Nourish and Protect Your Skin’s Microbiome - Better Nutrition

Skin Microbiome

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You probably know that the microbiome in your gut is a top influencer of your health, but did you know that your skin has its own microbiome?

You probably know that the microbiome in your gut is a top influencer of your health, but did you know that your skin has its own microbiome? It does, and giving it the TLC it needs can help keep your skin in radiant, glowing shape.

Paul Schulick, shown here with his wife Barbi

Paul Schulick, shown here with his wife Barbi

“The skin microbiome is its own world of roughly a thousand species,” says Paul Schulick, master herbalist and founder of For The Biome (forthebiome.com), a company that makes skincare products to nourish the skin’s microbiome.

Although it’s similar to the gut microbiome in many ways, the skin microbiome is even more diverse. “There are different climates on your skin, from deserts to rainforests, and each one invites unique species,” says Schulick.

The Microbiome & Your Skin

All those skin microorganisms serve important functions, including:

  • Balancing pH and supporting the moisture barrier that protects against sunlight and other environmental onslaughts.
  • Producing neurotransmitters such as oxytocin.
  • Producing beneficial substances such as hyaluronic acid (nature’s moisturizer, plumper-upper, and fine-line softener).

How to Feed Your Skin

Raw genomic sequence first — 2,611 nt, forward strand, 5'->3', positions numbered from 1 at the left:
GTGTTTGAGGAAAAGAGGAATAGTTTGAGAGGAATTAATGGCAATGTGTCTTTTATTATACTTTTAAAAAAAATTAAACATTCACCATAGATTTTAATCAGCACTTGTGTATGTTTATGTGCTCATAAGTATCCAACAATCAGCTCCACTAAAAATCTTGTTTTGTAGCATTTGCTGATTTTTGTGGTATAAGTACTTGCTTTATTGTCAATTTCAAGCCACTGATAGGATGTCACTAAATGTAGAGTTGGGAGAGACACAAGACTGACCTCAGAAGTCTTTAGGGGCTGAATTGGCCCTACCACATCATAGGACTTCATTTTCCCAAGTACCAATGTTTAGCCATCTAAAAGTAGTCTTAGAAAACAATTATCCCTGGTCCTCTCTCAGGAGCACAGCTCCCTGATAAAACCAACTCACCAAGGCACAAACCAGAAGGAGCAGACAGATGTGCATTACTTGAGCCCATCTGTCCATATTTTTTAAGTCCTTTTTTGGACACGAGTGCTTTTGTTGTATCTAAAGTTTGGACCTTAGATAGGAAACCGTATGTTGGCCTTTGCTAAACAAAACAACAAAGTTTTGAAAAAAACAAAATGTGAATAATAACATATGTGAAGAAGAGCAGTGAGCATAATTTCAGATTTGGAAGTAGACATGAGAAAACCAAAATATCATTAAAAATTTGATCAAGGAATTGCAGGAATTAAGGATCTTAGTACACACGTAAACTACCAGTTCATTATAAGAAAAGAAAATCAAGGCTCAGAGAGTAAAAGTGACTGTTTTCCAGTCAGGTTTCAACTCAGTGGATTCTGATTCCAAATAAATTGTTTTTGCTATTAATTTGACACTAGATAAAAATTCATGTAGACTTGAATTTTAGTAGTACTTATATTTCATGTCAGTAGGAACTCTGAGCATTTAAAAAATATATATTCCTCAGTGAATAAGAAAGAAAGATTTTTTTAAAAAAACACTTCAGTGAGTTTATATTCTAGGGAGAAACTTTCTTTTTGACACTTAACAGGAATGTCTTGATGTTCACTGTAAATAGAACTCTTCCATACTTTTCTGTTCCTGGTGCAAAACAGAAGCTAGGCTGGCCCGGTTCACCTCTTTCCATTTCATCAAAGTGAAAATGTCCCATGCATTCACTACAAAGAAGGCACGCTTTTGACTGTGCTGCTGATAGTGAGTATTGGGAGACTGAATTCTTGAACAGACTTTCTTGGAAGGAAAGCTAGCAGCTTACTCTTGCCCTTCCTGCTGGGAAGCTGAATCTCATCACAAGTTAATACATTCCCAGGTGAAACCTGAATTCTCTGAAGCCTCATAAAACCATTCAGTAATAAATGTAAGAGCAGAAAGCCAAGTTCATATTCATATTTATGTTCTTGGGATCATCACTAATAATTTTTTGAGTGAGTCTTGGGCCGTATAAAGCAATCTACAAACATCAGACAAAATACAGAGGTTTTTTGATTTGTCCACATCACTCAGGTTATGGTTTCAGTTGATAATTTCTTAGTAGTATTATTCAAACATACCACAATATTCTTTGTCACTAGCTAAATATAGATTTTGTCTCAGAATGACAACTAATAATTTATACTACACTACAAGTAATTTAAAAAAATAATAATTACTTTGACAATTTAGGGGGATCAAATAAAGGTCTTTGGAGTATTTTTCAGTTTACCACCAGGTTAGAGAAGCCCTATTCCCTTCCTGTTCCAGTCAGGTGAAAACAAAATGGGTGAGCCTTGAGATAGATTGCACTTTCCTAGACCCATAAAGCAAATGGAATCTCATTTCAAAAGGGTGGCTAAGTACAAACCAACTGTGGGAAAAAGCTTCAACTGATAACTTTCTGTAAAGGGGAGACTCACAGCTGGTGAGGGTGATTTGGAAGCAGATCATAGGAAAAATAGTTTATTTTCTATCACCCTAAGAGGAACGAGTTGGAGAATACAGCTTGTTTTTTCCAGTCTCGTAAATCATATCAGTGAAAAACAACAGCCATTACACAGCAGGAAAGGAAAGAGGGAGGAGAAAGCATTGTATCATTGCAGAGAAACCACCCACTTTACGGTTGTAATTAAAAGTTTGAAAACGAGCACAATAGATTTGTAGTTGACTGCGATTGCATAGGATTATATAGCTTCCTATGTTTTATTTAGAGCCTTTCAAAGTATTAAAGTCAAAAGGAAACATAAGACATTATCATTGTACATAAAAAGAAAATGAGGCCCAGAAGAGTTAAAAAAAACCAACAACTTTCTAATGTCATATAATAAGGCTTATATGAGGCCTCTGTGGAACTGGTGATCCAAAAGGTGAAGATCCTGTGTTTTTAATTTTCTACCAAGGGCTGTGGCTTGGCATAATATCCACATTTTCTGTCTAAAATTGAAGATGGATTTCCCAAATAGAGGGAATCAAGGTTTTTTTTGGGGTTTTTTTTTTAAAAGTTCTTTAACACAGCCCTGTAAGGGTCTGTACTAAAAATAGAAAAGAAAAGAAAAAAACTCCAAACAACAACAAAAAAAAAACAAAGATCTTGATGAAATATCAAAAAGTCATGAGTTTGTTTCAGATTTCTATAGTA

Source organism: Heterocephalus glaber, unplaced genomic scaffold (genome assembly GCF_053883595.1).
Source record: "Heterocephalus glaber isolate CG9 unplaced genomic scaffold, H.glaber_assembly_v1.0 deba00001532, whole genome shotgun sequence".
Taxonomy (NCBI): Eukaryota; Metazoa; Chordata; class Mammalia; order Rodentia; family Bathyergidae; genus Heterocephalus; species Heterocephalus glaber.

New Chapter vitamins (which they later sold). Shulick’s new line includes microbiome-nourishing serums, masks, and cleansers.

There are several things you can do to nourish and protect your skin’s microbiome:

  • Avoid harsh soaps or cleansers, as well as anything that contains antibacterial ingredients.
  • If you use a loofah or are a fan of dry brushing, be gentle and brush about once a week to give your body time in between to recover.
  • Shower or bathe with warm—not hot—water.
  • For baths, add sea salts with minerals such as magnesium, or add a half-teaspoon of rosehip seed oil to a regular-sized tub. Other microbiome-supporting oils include amaranth, chamomile, and sea buckthorn.
  • In skincare products, look for ingredients derived from nourishing sources such as aloe, oats, mushrooms, honey, and fruit and vegetable enzymes.

“Look at what you’re about to put on your skin and ask yourself, would I be willing to eat it?” says Paul Schulick, shown here with his wife Barbi. The couple is best known for starting New Chapter vitamins (which they later sold). Shulick’s new line includes microbiome-nourishing serums, masks, and cleansers.

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